Ethylene Oxide is formed by reacting ethylene with oxygen over an Ethylene Oxide catalyst. The main competing reaction is the combustion of ethylene to CO2 and water. There is also a consecutive combustion reaction where Ethylene Oxide further reacts to the combustion products (see reaction figure - right, top).
The goal of Ethylene Oxide catalysis is to maximise the primary reaction (K1) while minimising or eliminating the competing and consecutive reactions, K2 and K3. CRI has been working in the area of Ethylene Oxide catalysis for more than 40 years, constantly and consistently improving catalyst performance.
The most important measure of Ethylene Oxide catalyst performance is selectivity-defined as the molar yield of Ethylene Oxide produced per molar quantity of ethylene reacted. Another important parameter is activity, the catalyst temperature required to achieve a desired Ethylene Oxide production level. CRI’s scientists have focused on improving not only the initial selectivity performance of our Ethylene Oxide catalysts, but also the average catalyst selectivity throughout life.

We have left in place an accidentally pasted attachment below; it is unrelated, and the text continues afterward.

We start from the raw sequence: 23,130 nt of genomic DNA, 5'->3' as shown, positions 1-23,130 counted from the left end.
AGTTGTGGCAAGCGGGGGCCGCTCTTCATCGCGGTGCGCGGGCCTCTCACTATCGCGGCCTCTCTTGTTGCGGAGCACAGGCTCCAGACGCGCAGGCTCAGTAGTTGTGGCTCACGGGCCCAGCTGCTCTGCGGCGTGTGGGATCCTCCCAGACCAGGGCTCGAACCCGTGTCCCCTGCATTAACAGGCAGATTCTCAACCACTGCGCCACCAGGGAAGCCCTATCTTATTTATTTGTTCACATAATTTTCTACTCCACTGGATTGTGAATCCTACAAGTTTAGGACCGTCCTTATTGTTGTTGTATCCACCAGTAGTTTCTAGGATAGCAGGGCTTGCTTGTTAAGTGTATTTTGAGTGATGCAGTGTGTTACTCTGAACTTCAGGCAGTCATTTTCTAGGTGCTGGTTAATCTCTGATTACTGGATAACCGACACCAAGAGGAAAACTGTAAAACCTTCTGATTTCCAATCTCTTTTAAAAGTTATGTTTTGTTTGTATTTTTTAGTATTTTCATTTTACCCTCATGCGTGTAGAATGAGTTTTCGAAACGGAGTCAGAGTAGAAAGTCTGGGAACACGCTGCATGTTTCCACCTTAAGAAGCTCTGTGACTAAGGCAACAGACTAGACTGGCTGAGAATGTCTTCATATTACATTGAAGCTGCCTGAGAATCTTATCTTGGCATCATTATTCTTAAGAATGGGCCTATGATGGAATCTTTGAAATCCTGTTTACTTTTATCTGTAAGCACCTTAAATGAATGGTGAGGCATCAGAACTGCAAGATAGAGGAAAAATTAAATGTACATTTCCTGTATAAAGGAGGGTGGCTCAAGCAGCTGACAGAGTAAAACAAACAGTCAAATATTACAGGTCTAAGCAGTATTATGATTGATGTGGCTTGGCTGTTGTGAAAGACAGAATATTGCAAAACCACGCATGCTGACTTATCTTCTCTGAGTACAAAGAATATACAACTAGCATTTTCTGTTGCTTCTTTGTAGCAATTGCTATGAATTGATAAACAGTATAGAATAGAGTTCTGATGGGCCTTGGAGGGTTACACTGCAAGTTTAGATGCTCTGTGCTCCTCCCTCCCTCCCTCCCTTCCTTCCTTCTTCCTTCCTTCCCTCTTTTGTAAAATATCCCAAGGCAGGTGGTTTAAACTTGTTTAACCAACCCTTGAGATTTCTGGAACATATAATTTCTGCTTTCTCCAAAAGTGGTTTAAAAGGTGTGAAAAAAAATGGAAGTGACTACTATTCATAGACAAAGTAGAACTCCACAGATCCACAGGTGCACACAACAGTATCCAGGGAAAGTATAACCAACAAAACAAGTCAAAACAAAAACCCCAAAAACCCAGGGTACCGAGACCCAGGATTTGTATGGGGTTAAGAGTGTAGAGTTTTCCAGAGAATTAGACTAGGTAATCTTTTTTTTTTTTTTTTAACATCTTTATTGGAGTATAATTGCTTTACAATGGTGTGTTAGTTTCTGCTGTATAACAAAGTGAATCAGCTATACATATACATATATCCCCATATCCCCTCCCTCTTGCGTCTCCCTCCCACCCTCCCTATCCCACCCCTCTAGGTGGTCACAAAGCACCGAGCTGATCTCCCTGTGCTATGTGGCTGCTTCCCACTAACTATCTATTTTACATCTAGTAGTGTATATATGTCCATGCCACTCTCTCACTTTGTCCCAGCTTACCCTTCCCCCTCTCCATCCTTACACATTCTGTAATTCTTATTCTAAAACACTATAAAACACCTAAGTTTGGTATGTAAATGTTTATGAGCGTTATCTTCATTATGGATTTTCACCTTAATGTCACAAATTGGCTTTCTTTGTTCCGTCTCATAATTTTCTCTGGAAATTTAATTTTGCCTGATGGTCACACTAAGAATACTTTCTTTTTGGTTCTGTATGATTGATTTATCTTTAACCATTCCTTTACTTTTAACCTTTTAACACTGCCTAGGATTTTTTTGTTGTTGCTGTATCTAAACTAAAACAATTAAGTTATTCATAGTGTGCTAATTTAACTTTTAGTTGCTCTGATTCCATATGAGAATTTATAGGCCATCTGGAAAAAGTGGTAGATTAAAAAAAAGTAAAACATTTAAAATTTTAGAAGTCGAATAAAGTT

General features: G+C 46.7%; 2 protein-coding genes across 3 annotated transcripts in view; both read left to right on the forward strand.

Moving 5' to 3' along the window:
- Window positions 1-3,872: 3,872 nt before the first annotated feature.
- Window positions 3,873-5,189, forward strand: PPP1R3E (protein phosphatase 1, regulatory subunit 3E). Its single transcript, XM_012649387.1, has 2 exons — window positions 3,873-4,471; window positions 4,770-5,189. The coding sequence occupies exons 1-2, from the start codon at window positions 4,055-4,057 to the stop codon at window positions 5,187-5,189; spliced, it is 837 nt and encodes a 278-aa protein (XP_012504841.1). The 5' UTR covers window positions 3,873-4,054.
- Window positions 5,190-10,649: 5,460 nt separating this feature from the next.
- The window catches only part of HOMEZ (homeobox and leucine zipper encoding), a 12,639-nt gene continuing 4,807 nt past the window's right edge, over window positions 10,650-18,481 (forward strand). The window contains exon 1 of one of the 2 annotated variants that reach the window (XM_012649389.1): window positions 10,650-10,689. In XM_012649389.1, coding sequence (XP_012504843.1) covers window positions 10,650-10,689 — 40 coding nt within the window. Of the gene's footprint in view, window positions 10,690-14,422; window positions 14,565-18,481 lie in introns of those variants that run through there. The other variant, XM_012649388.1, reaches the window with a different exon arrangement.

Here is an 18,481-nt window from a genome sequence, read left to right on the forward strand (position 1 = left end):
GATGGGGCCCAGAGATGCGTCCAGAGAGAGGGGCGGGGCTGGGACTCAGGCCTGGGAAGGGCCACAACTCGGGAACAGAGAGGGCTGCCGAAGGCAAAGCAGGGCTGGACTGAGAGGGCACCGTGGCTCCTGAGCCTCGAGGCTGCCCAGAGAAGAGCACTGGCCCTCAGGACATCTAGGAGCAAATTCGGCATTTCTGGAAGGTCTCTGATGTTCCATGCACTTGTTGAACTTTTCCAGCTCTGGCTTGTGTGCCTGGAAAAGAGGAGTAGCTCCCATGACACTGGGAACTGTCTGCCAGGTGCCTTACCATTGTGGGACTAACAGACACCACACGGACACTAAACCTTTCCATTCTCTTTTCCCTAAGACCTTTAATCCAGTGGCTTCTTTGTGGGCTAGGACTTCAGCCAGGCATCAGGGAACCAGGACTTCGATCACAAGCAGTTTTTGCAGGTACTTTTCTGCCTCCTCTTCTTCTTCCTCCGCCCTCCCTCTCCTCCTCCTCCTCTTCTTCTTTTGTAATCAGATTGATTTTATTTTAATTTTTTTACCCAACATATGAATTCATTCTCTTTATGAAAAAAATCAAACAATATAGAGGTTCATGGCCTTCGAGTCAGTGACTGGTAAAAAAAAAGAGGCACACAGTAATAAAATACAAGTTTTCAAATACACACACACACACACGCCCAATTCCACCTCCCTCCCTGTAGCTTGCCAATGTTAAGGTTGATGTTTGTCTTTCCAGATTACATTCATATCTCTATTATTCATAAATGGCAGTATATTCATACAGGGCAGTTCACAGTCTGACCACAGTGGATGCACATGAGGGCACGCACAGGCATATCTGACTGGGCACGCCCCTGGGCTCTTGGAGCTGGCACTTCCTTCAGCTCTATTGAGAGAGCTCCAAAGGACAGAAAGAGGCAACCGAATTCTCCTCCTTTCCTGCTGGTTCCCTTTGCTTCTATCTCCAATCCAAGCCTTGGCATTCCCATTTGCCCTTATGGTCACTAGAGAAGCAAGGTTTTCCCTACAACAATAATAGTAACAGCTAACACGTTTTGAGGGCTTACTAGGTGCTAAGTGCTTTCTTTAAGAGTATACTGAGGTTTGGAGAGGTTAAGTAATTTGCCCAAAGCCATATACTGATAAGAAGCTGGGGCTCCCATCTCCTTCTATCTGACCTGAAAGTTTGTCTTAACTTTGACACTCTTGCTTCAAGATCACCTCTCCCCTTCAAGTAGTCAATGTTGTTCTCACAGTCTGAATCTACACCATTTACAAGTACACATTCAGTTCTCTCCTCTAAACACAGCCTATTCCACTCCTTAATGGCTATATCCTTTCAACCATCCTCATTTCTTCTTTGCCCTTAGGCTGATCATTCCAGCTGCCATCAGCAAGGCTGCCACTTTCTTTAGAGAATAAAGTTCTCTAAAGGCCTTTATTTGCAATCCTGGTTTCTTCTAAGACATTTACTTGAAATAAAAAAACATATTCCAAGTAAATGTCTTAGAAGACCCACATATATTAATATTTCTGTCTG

CRI’s long-term success is built on a series of revolutionary scientific breakthroughs that have defined Ethylene Oxide catalysis for over 40 years. CRI currently offers Ethylene Oxide catalysts in four different families (see graph - right, bottom), all of which were first invented by CRI, clearly marking CRI as the world’s undisputed Ethylene Oxide catalyst technology leader.
CRI remains active in developing, testing, demonstrating, and marketing future generations of industry-leading catalysts. Our goal remains the same as it has always been - to be the undisputed leader in providing superior Ethylene Oxide catalyst products to the global Ethylene Oxideindustry.